Or worse, for that matter. Liar, swindler, two-timing investor.
Being behind the scenes in one of the hottest foreclosure markets in the country the last 10 years has taught me one important thing. The number of high-level players in the foreclosure/investing community in any given market is probably not THAT big. No matter what the company names become, DBA’s (doing business as..) or partnerships may be created or fade away, there is one thing that remains: reputation.
This doesn’t just apply to the “been around the block” investor, the fix n’ flipper, the guru, or expert; it applies to all you “newbies” out there as well. Sometimes the only reason why a seller chooses to work with you over another company or individual is the fact that they like you, and preserving that quality should always be a priority. Not only among Sellers, but especially among your peers. As the digital age progresses and more people are able to research, learn, and discuss you/your business online, protecting the reputation of your brand (which could be YOU!) is more critical then ever.
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A Better Deal
What’s better than making money? Making more money, I can hear you say. It’s commonplace to try to be lured away, do a “side deal” with another company, or outright take deals away from someone in hopes of making a larger profit. Ethical behavior can certainly start to deteriorate once more digits are up for grabs, and this spans most business’, but especially real estate. 4 – 6 digit paychecks are no longer the privilege of a select few executives, but any individual who is willing, able, and educated enough to structure a purchase and sale. With that being the case, the green-eyed monster can plead it’s case to justify unprofessional, unethical, or downright fraudulent actions.
Is there anything wrong with trying to make a buck? Of course not, dear reader. The goal of your real estate career is to not only make money, but make as much money as possible. Like any entrepreneur or business owner, the idea is to save on costs, and pad the bottom line. But, I would like to tack onto that list, “and build goodwill within the community.”
“A good reputation is more valuable than money”- Publilius Syrus
The fact is, there are real estate go-getters that care less about their customer base, clients, and affiliates than they do themselves, and still continue to operate, some in high-volume. Does the word on the street bode well for them or their companies? Probably not, and who knows how much business is lost as a byproduct. It does always cost more to gain new customers though, then it does to cultivate from past or existing ones. And affiliates and peers will go the extra length, give you a discount, and make you a priority if they’re treated fairly, paid on time, and feel respected.
Do companies and individuals renegotiate contracts, hire competitors staff, adopt competitors methods, and fire vendors? In the words of a certain politician “Youuu be-tcha.”. Although it might aggravate the offended party, it’s not illegal, and happens all the time in high-stakes business’.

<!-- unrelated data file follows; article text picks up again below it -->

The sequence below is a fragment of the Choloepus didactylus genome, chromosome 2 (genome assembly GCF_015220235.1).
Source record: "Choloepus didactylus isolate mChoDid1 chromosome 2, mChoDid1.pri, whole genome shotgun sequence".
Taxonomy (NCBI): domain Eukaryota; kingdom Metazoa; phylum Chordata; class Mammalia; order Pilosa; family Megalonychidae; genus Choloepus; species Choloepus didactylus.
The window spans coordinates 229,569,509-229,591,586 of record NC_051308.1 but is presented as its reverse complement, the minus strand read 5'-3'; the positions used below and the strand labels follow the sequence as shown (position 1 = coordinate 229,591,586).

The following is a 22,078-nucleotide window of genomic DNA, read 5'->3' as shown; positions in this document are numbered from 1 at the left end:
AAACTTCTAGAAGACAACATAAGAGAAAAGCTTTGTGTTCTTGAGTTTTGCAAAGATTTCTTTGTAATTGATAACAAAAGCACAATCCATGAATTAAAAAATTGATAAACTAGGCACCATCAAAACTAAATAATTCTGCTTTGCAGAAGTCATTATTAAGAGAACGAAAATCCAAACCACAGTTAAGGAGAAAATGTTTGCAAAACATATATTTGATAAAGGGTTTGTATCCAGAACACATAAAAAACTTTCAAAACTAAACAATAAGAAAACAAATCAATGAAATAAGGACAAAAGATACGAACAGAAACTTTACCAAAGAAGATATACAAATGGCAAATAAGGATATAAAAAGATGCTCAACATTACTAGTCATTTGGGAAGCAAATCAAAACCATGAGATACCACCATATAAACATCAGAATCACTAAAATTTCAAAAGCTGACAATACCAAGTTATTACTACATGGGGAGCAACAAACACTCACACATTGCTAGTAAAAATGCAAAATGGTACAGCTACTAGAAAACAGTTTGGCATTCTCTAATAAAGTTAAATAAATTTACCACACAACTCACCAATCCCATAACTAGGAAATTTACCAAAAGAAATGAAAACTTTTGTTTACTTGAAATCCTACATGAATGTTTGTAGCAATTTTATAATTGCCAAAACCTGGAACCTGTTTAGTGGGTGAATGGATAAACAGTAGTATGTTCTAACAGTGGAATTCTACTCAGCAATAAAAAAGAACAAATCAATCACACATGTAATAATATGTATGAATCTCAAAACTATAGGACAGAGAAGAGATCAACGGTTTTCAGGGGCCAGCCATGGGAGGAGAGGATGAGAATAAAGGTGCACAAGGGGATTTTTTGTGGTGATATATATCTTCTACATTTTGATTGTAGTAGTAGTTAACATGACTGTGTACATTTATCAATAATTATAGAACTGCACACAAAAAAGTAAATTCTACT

But, I’ve seen otherwise good partnerships get ruined with money borrowed (and never returned) to do side deals and money swindled. Beyond that, even existing contracts will be argued or debated to death until one partner concedes, loses their profit, and moves on to stop expending time and energy on an exhaustive cause (especially when it doesn’t make economic sense to get attorneys involved.)
The thing is, it doesn’t take a goody two-shoes to be well-liked in the community. You can be be a mix of firm, fair, and highly profitable.
Let’s Give Them Something to Talk About
At the end of the day, there will always be hucksters. With the amount of intelligence it takes to operate at such a creative level, the stress it takes to always be on your toes, and the worry of litigation, why not put that energy towards creating a business name and reputation for yourself that bode well? Of course there will always be unsatisfied customers, but, the opinion of a few is a low cost of having an overwhelming amount of a raving customer and affiliate base.
If you’re interested in giving your customers an outlet to “discuss” your business, wet up a Yelp Account, Google Business, and other online networks that your customers and clientele can start posting the good word. If there’s a couple bad eggs here and there, so be it. You can’t please em all! (But DO try to resolve their challenges and respond to their feedback so the world can see you’re addressing them).
Beyond that, if you’re interested in tracking what people are saying about you online, you can even set up Google Alerts, which will alert you when your name or company name appears on the web.
Be a respected player
The takeaway is, you can be a formidable force, a keen player, be out to win, but your reputation should follow your good character. The cost of greed could end up being much, much higher than being assertive and transparent.
What do you think?